A few years ago, Chris Perry went on an Alaskan cruise with her family to celebrate her parents’ 50th wedding anniversary. When she boarded the massive Norwegian Sun cruise ship, she felt “a little woozy and weird” from the boat’s gentle rocking, she remembers, but the sensation quickly faded. Perry didn’t feel seasick at all during the rest of the cruise, and spent a happy week marveling at the glaciers. But while standing in the Anchorage airport to catch her flight home to San Francisco, she suddenly felt the ground moving under her, undulating with the gentle rhythm of waves.
Many people have experienced this sensation after getting off a boat; they may sway or stagger until their vestibular system re-adapts to stationary ground and they get their “land legs” back. For most people, the feeling vanishes within minutes or hours. But in rare cases, and for mysterious reasons, the illusion persists for months or even years. Perry is one of those unlucky ones, a sufferer from the disorder rather poetically dubbed Mal de Debarquement syndrome.
Perry had felt the world bobbing beneath her feet for nearly four months. She also had the constant sensation that her body was swaying in a clockwise circular motion, as if she were balancing on an unsteady deck. These feelings never stopped, and they completely disrupted her life. Over the months, she discovered which activities made her disorientation worse: looking down (chopping vegetables and doing dishes became problematic), focusing on something close-up (ditto for reading), sitting still with her eyes closed (so much for meditating), and being under bright fluorescent lights (forget about grocery shopping).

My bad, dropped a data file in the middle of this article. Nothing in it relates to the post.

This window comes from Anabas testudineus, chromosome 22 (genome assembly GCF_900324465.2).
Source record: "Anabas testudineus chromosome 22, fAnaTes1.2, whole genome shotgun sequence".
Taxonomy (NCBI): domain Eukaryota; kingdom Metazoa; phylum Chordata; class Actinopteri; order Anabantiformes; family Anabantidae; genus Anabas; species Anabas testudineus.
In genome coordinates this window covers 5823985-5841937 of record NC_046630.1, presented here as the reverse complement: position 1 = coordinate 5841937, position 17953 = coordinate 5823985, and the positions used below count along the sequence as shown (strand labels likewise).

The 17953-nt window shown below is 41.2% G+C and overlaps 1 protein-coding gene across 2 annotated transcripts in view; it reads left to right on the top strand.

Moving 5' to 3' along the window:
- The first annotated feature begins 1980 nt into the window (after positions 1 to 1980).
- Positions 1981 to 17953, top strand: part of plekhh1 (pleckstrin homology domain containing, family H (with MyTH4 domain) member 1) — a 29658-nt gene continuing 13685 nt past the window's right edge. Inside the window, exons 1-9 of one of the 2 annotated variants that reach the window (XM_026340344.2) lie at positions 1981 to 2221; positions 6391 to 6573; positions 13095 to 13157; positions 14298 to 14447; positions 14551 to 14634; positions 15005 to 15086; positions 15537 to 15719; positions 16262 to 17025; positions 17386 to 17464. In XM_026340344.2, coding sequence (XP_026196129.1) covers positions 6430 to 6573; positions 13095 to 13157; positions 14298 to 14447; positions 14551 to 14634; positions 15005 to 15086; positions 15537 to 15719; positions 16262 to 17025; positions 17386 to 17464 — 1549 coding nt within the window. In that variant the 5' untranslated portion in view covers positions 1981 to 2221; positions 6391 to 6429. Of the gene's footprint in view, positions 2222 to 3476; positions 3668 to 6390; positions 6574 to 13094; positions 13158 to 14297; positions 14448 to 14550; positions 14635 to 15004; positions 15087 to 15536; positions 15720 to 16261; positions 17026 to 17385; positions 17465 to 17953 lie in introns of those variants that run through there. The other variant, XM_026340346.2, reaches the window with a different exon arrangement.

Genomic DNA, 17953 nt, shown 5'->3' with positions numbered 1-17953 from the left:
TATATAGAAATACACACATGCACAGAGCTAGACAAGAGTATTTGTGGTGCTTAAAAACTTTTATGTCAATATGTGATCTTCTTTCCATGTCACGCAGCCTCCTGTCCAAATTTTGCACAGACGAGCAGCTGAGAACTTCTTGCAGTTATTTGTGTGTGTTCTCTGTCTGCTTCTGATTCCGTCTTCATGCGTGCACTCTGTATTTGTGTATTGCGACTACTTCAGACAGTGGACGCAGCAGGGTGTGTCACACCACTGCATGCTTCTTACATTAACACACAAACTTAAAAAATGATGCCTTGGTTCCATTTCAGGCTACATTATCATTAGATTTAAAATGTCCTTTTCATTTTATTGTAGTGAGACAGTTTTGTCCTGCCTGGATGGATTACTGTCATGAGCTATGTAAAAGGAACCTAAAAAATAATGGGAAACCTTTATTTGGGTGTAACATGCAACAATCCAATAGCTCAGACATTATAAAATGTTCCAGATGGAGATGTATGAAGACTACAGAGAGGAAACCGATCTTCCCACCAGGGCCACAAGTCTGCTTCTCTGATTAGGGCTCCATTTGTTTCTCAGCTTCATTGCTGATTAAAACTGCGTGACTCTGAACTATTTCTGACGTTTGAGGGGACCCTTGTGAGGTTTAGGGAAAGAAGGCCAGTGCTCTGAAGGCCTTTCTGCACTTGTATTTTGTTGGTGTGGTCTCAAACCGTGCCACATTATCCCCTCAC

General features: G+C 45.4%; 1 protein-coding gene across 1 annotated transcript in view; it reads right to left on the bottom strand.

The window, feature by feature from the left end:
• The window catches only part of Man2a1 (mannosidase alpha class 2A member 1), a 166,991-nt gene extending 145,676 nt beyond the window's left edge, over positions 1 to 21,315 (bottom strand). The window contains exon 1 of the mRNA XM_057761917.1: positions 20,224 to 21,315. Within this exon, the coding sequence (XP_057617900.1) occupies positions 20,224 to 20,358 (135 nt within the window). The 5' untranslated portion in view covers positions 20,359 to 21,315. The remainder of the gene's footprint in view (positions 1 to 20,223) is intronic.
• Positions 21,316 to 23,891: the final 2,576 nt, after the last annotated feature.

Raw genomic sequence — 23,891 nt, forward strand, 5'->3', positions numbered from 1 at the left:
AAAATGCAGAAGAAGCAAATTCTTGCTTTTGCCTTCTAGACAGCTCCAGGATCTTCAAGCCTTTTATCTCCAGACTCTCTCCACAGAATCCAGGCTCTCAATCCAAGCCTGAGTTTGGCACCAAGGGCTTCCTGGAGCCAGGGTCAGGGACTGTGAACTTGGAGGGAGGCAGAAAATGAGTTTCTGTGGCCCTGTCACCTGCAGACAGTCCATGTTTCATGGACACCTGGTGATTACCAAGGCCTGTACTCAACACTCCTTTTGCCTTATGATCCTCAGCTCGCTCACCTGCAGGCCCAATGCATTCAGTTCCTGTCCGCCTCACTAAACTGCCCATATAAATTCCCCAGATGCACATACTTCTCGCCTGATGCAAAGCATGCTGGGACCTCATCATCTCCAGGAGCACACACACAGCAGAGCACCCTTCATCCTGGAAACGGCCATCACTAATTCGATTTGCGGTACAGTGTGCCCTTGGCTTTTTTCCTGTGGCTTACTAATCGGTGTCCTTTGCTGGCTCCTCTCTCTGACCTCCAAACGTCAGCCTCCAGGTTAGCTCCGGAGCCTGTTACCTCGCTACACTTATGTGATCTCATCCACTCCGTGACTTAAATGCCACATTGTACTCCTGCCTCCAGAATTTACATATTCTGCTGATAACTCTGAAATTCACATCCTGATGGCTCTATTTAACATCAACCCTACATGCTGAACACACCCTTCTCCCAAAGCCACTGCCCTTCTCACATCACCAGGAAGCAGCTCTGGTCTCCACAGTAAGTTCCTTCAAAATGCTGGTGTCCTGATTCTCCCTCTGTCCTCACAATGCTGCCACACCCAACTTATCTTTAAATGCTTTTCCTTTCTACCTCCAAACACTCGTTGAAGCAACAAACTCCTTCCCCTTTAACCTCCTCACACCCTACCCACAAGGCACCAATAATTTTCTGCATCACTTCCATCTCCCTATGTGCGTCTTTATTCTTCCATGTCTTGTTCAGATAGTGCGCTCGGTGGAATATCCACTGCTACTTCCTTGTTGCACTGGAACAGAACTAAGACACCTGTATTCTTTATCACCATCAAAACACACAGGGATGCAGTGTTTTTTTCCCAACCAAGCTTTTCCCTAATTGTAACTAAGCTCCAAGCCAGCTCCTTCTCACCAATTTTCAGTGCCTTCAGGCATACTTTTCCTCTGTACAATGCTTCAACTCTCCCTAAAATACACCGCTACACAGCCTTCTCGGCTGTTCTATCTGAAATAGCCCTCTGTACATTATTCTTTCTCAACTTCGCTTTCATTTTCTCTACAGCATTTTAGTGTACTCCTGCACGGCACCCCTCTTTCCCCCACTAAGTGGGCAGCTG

Perry grappled not just with daily discomfort, but also with the fear that something in her brain was permanently broken. “I cry every day,” she told me. She had seen a succession of doctors, neurologists, and inner-ear specialists, but none of them could help. Physical therapy didn’t do any good, and a prescription for Klonopin, a Valium-like drug that both reduces anxiety and suppresses the action of the vestibular system, only reduced her symptoms for short stretches.
“They’re going to put me in a magic spinning room,” she said wryly. “I hope so much they can fix me.”
But there’s new hope for Perry and for others, like her, who are internally out to sea. Their salvation may be found in a small, windowless lab at Mount Sinai Hospital in New York City. Here neurologist Mingjia Dai thinks he has discovered not only the faulty mechanism behind Mal de Debarquement syndrome (the name is French for “disembarkation sickness”), but also the first therapy that treats it effectively. So Perry, feeling desperate, flew to New York and paid $1,000 for the experimental treatment. “They’re going to put me in a magic spinning room,” she said wryly. “I hope so much they can fix me.”